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Why Do You Need Rebalancing in Trading?

Adam Lienhard
Why Do You Need Rebalancing in Trading?

Rebalancing in trading is the practice of adjusting a portfolio’s asset allocations to align with an initial allocation that reflects an investor’s risk and reward preferences. Let’s delve into why it’s crucial and how the process unfolds.

Why rebalancing is essential

Rebalancing is an important practice for maintaining an optimal risk-return profile within an investment portfolio. As asset prices fluctuate, the original allocation of assets may deviate from the desired proportions, leading to increased risk exposure or reduced potential returns.

Rebalancing involves selling overperforming assets and buying underperforming ones to bring the portfolio back to its target allocation. This practice helps to mitigate risk by preventing overexposure to specific assets or sectors that have become disproportionately large due to market movements. 

How rebalancing operates

An investor might initially aim for a portfolio with 50% stocks and 50% bonds. Over time, market fluctuations can alter the values of these assets. For example, if stock prices surge, their allocation within the portfolio might increase to 70%.

Rebalancing involves selling some stocks and purchasing bonds to restore the percentages to the original target allocation of 50%-50%. Investors may also modify their portfolio risk based on evolving financial needs, such as increasing equity allocation for higher potential returns or boosting bond allocation for income requirements.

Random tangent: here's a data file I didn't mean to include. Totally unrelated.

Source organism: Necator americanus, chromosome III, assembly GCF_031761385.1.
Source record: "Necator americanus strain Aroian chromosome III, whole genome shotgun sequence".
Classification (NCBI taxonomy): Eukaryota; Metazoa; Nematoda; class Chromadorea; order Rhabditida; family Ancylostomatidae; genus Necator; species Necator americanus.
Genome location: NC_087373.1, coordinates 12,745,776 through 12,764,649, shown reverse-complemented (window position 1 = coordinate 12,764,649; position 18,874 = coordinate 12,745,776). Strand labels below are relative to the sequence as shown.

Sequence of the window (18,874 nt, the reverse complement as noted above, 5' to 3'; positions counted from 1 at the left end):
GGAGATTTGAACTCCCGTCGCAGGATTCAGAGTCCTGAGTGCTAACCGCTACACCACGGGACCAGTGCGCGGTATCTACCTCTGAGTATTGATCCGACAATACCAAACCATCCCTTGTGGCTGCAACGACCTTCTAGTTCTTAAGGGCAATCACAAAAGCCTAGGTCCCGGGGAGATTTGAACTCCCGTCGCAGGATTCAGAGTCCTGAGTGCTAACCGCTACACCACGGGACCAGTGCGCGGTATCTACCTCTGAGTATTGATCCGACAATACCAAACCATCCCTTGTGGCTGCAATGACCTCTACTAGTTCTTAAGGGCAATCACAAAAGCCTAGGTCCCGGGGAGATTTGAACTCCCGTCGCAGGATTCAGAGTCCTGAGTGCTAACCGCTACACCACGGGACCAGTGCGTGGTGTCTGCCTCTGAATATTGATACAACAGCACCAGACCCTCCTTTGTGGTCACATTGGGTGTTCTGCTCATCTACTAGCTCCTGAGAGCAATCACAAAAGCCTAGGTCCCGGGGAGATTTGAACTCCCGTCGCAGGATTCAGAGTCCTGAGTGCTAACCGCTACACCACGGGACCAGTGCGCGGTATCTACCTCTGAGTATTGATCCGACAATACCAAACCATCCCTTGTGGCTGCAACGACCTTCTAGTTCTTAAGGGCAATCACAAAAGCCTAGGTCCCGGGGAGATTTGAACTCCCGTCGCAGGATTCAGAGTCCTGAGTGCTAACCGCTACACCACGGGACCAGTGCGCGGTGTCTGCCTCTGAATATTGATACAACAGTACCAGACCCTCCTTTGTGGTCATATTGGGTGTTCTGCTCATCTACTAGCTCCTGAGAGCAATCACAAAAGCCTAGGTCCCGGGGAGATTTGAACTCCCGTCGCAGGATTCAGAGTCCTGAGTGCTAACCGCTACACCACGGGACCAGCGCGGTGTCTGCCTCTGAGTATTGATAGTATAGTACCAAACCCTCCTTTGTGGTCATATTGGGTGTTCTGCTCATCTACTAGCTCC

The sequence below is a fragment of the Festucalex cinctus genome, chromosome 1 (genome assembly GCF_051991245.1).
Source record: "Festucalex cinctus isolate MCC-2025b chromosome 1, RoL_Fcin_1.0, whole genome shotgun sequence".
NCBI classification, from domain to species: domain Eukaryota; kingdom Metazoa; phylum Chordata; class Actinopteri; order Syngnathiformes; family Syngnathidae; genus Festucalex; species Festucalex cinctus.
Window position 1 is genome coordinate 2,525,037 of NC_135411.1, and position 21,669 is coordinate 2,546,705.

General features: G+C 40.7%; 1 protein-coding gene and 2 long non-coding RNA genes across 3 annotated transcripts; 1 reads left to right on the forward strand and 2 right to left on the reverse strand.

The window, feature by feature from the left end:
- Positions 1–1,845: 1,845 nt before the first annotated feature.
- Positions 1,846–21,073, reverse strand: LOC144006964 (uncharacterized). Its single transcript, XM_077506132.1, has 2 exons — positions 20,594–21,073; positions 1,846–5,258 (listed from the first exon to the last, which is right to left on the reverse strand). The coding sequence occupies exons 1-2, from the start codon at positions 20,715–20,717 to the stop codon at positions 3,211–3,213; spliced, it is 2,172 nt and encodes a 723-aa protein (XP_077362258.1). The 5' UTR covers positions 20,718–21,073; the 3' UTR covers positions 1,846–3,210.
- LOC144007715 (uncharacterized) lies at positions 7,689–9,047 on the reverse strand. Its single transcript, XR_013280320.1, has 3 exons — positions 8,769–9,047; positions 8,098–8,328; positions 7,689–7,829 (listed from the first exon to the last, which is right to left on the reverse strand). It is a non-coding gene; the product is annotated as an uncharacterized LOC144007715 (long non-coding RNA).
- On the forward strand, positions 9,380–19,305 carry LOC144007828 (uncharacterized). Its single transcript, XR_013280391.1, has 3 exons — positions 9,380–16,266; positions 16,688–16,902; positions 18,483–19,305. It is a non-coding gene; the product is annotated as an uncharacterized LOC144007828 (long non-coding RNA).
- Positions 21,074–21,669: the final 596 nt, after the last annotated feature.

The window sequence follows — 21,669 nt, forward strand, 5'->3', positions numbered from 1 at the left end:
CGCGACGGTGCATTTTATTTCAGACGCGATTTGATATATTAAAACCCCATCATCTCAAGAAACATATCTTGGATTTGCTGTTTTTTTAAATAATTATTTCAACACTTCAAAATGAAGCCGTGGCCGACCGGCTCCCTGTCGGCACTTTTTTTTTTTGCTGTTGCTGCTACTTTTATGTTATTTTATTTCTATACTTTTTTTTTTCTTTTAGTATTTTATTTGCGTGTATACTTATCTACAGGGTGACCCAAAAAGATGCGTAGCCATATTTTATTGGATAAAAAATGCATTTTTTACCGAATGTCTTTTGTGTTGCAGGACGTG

The frequency of rebalancing can vary depending on investment objectives, risk tolerance, and market conditions, but it’s often done annually or semi-annually. Rebalancing ensures that the portfolio stays aligned with the investor’s risk-return preferences, preventing it from becoming too heavily weighted in certain assets or sectors.

Common rebalancing strategies

Let’s explore some prevalent portfolio rebalancing strategies that investors and portfolio managers employ to sustain optimal asset allocations.

  • Calendar rebalancing. This is the most basic method. It entails evaluating the investment holdings within the portfolio at set intervals (such as monthly or quarterly) and adjusting them back to the original allocation.
  • Percentage-of-portfolio rebalancing. In this approach, investors establish specific thresholds (e.g., a 5% deviation) for each asset class. When an asset deviates beyond this threshold, they rebalance by buying or selling to restore the desired allocation. This strategy offers precision in maintaining target allocations but requires continuous monitoring and active adjustments.
  • Constant-proportion portfolio insurance (CPPI). CPPI dynamically adjusts the allocation between risky assets (e.g., stocks) and risk-free assets (e.g., bonds) based on market conditions. It provides downside protection during market downturns. However, it demands a clear risk tolerance and an understanding of market dynamics.
  • Never rebalanced. Some investors opt not to rebalance at all, allowing the portfolio to evolve naturally over time. It minimizes effort and transaction costs, but risk exposure may significantly diverge from the original allocation.

Conclusion: Rebalancing in trading

In conclusion, rebalancing in trading is a systematic approach to maintaining the desired asset allocation within an investment portfolio. By periodically adjusting the portfolio’s composition, investors can manage risk, capitalize on market opportunities, and stay aligned with their long-term financial objectives.

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